By Ndidichukwu Odoh
Nigeria’s Out-of-school problem may just go worse as over 360 pupils of Wuye LEA Primary School in Abuja were locked out of school following an order that the school roof be removed and gates locked on Wednesday.
The LEA primary school is the only public primary school zoned into Wuye district, but has been running in makeshift buildings on a land marked as the permanent site for Federal Government Boys College, Apo.
On Wednesday morning, residents said the roof of the school buildings were allegedly removed to ensure it was no longer convenient for Pupils who are mostly from poor families to access the building for studies while the FCT administration relocates the children to another school.
“This is the only primary school in Wuye. There is no other place our children will go to school,” said Gambadi, whose three children are affected.
Resident in the neighborhood who gave his name as Michael Oche told developmentafrica.net that workers were sighted taking roofing sheets off roofs of the buildings used as classes in early hours of Wednesday.
The Wuye LEA primary school is populated by mostly rural children whose parents can’t afford private education in the district.
An enquiry by the school’s Parents Teachers Association (PTA) found that the principal of Federal Government Boys College HA Abdullahi allegedly ordered the removal of roofs and lock down of the school.
The chairman of the school’s PTA, Ibrahim al-Hassan, who has spoken on phone with both the principal of FGBC, HA Abdullahi and the federal education ministry’s permanent secretary, Sonny Echono, said both men have been passing the blame from one to the other.
Efforts to reach Abdullahi through calls and messages were abortive, Residents said the LEA school which started under a tree, then moved into abandoned buildings on the site has been locked for three days and pupils sent home.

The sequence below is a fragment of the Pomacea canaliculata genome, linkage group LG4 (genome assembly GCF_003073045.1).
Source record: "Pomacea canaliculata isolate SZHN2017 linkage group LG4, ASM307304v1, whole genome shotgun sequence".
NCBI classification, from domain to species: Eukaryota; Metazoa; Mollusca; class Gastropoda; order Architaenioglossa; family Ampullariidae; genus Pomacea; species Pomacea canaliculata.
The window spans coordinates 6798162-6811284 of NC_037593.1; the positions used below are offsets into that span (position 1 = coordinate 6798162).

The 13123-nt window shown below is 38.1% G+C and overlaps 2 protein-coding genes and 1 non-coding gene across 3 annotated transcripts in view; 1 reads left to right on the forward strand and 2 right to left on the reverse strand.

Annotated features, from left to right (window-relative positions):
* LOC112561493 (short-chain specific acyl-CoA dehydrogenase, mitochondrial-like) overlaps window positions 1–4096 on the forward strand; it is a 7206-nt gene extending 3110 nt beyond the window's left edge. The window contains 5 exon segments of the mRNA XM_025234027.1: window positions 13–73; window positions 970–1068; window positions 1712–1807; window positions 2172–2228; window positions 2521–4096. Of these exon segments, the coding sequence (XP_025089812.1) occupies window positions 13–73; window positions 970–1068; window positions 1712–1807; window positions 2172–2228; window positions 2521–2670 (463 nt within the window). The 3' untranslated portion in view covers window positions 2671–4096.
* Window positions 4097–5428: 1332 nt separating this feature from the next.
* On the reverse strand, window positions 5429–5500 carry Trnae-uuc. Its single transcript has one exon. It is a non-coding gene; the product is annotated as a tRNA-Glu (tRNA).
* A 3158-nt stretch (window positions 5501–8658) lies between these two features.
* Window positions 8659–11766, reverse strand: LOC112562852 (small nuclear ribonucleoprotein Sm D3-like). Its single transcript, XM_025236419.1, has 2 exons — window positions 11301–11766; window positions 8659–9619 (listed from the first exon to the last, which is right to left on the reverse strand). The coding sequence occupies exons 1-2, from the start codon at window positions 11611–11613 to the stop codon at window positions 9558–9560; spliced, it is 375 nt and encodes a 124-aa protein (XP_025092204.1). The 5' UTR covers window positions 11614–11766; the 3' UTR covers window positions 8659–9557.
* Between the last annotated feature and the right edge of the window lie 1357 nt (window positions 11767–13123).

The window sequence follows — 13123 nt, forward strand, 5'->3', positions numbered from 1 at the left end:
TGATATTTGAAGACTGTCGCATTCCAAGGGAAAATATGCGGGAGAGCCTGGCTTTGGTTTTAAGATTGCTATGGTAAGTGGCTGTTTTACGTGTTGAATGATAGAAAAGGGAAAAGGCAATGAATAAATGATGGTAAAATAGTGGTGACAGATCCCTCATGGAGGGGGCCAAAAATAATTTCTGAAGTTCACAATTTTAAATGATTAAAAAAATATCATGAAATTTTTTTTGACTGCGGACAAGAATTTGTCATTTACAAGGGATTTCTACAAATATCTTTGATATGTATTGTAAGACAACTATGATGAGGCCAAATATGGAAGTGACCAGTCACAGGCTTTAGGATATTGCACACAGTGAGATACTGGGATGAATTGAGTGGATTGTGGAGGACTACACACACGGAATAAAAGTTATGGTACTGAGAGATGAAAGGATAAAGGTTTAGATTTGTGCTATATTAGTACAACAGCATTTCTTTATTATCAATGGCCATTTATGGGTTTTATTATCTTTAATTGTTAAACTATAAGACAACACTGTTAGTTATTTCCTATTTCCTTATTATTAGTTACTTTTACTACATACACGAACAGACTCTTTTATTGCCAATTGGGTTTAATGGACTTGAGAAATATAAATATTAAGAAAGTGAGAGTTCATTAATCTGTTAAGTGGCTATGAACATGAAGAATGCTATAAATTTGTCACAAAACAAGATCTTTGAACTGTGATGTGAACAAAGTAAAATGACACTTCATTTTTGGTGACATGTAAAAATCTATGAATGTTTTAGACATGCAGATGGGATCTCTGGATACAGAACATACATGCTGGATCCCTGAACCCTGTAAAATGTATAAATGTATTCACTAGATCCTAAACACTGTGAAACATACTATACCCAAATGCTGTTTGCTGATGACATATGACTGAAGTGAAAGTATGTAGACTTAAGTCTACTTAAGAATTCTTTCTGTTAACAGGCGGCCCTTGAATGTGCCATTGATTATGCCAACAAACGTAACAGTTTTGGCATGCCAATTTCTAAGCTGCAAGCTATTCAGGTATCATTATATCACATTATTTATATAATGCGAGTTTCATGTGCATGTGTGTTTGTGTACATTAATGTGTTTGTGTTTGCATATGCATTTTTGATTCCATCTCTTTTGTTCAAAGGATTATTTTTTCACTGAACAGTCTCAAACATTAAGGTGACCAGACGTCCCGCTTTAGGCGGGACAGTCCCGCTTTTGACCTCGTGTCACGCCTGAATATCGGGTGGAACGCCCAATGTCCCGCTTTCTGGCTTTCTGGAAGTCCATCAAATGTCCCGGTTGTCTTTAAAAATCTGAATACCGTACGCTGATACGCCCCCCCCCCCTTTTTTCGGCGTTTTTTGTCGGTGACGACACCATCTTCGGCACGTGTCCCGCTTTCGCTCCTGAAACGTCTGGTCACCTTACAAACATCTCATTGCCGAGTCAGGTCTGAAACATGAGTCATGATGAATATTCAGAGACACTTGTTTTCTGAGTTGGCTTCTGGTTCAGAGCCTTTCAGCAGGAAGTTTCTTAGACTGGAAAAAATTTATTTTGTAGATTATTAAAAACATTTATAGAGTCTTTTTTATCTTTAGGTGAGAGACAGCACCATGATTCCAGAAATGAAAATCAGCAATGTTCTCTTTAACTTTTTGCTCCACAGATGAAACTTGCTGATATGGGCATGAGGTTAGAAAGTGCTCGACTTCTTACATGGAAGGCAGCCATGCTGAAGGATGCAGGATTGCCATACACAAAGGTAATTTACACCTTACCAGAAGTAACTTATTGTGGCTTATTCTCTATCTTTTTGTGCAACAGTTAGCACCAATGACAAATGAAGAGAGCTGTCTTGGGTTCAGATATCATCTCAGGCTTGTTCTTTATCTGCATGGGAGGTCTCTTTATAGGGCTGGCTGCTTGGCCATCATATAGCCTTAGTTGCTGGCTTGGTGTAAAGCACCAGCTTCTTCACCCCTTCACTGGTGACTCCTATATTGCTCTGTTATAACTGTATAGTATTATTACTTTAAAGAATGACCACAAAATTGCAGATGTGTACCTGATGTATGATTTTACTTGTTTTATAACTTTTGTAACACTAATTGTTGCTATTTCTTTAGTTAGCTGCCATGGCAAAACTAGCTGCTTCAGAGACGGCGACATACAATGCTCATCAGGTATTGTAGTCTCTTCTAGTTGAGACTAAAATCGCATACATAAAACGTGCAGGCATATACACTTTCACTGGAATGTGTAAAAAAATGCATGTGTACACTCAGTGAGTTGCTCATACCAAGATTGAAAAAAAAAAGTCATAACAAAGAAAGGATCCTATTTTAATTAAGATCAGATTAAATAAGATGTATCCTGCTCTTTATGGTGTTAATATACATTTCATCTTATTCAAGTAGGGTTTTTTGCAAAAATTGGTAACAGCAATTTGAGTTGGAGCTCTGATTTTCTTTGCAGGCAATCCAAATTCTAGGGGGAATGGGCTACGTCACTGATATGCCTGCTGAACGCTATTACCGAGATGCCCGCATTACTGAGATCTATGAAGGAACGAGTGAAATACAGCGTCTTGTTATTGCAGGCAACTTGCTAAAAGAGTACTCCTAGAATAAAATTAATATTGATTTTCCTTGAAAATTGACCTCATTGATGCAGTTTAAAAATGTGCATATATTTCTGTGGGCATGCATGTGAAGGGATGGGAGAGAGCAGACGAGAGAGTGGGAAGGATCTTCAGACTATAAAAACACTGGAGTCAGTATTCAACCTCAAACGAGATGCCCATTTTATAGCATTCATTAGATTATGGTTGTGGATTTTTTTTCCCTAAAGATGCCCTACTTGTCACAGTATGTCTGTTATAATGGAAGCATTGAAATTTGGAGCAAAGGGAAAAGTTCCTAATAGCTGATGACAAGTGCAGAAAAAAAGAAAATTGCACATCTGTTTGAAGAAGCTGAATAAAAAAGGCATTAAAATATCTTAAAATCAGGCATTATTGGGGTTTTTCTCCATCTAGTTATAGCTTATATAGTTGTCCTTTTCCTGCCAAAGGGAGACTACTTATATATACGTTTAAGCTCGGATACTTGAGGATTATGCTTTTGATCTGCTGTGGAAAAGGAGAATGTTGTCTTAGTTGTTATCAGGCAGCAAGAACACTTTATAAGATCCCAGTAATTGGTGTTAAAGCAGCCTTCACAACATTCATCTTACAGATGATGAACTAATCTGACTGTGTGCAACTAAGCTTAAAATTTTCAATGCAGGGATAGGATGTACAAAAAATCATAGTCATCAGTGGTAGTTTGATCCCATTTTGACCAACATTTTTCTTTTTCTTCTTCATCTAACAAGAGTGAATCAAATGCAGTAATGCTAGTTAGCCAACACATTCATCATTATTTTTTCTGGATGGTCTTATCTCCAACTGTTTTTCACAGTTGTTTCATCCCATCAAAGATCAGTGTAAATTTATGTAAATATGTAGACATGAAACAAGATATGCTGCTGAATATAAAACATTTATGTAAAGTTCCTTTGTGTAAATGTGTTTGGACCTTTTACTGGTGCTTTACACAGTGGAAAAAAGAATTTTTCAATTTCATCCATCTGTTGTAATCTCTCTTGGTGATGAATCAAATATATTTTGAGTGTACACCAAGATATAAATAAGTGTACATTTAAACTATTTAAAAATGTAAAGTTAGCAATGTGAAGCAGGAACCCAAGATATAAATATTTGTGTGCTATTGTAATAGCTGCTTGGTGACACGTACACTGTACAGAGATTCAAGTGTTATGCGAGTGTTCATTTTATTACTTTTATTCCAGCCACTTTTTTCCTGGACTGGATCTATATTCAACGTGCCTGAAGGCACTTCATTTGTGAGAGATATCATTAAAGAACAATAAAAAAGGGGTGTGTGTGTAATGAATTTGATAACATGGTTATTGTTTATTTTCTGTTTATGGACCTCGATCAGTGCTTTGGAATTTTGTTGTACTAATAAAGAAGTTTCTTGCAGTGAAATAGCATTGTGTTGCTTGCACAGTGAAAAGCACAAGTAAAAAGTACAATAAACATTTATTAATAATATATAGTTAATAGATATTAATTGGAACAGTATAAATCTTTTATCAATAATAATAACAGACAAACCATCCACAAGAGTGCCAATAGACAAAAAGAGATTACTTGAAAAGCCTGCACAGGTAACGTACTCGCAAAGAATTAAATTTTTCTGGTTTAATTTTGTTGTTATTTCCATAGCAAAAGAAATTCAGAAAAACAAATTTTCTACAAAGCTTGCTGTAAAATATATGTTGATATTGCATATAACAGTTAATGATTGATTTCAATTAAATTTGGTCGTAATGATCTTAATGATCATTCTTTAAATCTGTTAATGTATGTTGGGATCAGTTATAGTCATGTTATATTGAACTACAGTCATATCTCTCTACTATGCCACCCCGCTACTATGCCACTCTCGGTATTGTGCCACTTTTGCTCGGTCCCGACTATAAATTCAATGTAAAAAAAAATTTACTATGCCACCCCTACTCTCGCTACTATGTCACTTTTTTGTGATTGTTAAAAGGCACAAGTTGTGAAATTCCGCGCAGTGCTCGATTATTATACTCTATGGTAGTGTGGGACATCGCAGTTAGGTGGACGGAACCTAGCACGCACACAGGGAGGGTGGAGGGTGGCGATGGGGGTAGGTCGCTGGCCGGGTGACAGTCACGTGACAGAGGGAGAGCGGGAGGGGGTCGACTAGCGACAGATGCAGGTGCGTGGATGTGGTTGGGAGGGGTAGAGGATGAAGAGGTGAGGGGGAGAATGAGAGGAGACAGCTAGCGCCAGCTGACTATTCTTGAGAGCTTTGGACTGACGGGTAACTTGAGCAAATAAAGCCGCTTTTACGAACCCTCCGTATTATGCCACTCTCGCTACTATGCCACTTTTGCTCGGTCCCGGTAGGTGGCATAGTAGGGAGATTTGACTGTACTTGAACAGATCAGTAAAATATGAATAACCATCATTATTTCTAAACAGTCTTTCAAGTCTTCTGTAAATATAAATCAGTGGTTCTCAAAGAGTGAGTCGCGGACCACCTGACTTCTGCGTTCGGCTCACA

On Wednesday, the FCT education authorities which control the LEA school agreed to convert one structure on the site into temporary classrooms pending a permanent structure.
By Thursday morning, the gate was shut and a civil defender placed on sentry duty on instruction of the principal of FGBC.
“What I see is that the principal of the FGBC, the permanent secretary, and the people of FCDA, their plan is to spoil the knowledge of the children of Wuye,” said Al-Hassan.
“Removing this roof means our children will not go to school.”
Chika Offor, of Vaccine Network, which has helped drive up enrolment of girls amidst plans to repurpose classrooms for nursery learning, said both education authorities of both the federal government and the FCT are having “this confusion as to who owns the school or not”, adding, “All those things are irrelevant to the children.”
“What is relevant to the children is to have a place where they go to school. If FGBC says the land is theirs, fine. If LEA says it wants a small portion of land where the children can go to school, no problem. The problem now is when you drive the children from this place, where do you want the children to be?” said Offor.
“We have a lot of girl children from different communities who have now been convinced to attend school here. Some of them just started last term. What will become of them? How do you go back to re-convince the parents that schooling is important?”